From parents to teachers to presidents, we've always looked to authority figures to have the answers. There's a considerable amount of pressure for leaders to solve problems and know exactly what to do when an issue arises. Fearing they'll appear weak and inexperienced, leaders can often make up the answer, opting to pretend rather than acknowledge they have no idea what the right move should be.
This is the worst thing you could do. Not only could this completely backfire, but it will stall your team from developing into proactive, independent employees. Being the boss isn't about authority, it's about leadership. You can't fix an issue effectively from a place of uncertainty.
Believe it or not, it's okay to drop the superhero act and admit you're a regular human being. Having all of the answers will not make you appear knowledgeable and qualified; in fact, it will actually have the adverse effects. The power of saying "I don't know" could be the best thing for your company, your employees, and your role as a leader. It's what separates great leaders from bad ones, and what increases employee retention and innovation.
1. It promotes collaboration.
When faced with an obstacle, your gut reaction may be to exert your expertise and quickly provide a solution. However, a much more powerful alternative would be consulting your team out of the gate. "Let's figure this out together" will only have positive outcome. Not only will this show you value their opinion, but it will also help the team come to the right solution. Your colleagues could have been through something similar in a previous role, and consequently offer valuable insight on what the next steps should be.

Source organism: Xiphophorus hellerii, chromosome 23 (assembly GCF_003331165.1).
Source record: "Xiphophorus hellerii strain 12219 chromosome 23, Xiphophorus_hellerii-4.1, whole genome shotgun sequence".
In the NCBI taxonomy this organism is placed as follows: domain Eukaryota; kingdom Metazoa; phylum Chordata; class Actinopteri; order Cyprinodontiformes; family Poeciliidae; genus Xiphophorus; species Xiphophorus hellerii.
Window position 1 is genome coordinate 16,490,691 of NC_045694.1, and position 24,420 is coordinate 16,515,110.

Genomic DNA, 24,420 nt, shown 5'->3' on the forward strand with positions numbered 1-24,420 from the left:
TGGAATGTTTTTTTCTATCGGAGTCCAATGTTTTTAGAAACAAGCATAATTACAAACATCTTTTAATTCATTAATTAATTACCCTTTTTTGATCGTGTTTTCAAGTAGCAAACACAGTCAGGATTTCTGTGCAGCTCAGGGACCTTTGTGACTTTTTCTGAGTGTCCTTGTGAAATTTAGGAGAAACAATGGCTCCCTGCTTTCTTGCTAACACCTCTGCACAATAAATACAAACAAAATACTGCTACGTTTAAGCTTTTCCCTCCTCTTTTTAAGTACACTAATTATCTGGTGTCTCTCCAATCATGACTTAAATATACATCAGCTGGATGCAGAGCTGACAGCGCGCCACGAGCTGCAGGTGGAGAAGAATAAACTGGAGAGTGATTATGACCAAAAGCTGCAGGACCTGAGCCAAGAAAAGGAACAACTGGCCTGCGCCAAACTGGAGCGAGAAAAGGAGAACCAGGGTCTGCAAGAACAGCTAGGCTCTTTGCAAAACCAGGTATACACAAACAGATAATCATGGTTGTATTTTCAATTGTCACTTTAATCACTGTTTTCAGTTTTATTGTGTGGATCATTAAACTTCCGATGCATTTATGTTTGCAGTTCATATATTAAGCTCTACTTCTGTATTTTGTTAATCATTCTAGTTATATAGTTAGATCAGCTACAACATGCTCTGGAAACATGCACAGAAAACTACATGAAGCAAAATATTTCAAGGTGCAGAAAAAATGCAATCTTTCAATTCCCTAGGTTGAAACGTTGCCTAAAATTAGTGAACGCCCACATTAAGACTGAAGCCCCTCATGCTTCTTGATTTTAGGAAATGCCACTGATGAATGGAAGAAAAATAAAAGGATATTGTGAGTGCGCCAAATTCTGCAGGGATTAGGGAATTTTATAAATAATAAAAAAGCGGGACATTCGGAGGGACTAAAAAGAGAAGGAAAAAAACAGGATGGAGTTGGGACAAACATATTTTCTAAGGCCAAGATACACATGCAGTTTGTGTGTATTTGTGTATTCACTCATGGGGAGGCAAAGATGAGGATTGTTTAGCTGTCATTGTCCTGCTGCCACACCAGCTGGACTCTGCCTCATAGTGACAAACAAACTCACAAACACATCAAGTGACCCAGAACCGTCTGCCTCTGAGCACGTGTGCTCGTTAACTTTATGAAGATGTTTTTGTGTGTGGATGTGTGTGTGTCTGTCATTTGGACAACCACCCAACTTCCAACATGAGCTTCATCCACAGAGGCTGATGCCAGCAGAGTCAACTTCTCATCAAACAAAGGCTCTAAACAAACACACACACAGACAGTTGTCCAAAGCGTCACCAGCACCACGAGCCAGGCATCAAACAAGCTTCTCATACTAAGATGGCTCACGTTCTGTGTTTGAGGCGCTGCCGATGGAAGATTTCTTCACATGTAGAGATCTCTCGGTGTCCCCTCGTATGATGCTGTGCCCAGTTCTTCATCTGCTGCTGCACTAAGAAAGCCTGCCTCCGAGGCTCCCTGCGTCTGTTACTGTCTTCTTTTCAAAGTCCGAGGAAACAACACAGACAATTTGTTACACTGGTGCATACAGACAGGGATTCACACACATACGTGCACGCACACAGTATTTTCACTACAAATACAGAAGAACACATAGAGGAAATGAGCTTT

Some of the biggest wins can come out of not knowing. Admitting you don't know what to do evens the playing field. When everyone feels equal, the problem solving process becomes collaborative rather than authoritative.
Success achieved through a group effort is much more powerful than when achieved through a single person. Imagine the camaraderie and culture that will start to cultivate when the team solves a problem or reaches a target together? As a leader, collaboration should always be your number one priority -- not your self-pride.
2. It empowers your employees.
When you always know someone will have the answer, why would you bother figuring it out yourself? Your staff will never progress into independent, proactive employees if they feel like their input isn't valued. Not only will this prevent them from developing leadership skills, but it could quickly trickle into all aspects of their role.
The last thing you want is for every minute decision to fall on your lap. After all, you have enough to do. You've hired these professionals for a reason. Unleash the control and trust they'll make the right decision. And if they don't? You can bet they'll learn from their mistake and become stronger, adaptable employees in the future.
3. It makes you relatable.
Employees want to work for someone that inspires them, not someone who tells them what to do and constantly comes to the rescue. That's why being honest about your limitations is so important. Transparency is essential for any company and management team to create a strong culture amongst their staff.
From social media trends to coding languages, it's impossible to understand jargon from every department. So the next time you're being presented reports, interrupt and ask your team to explain any terms you don't grasp instead of hoping that the lack of understanding won't become an issue in the future. It always will.
Once employees observe you asking questions, they won't be afraid to do the same. Strong team work starts with conversations, so lead by example. Just because you don't know the answer doesn't meant you're not qualified or deserve to be there. Whether there are 10 employees or 10,000, clarity, communication, and trust need to be an integral component of your leadership values.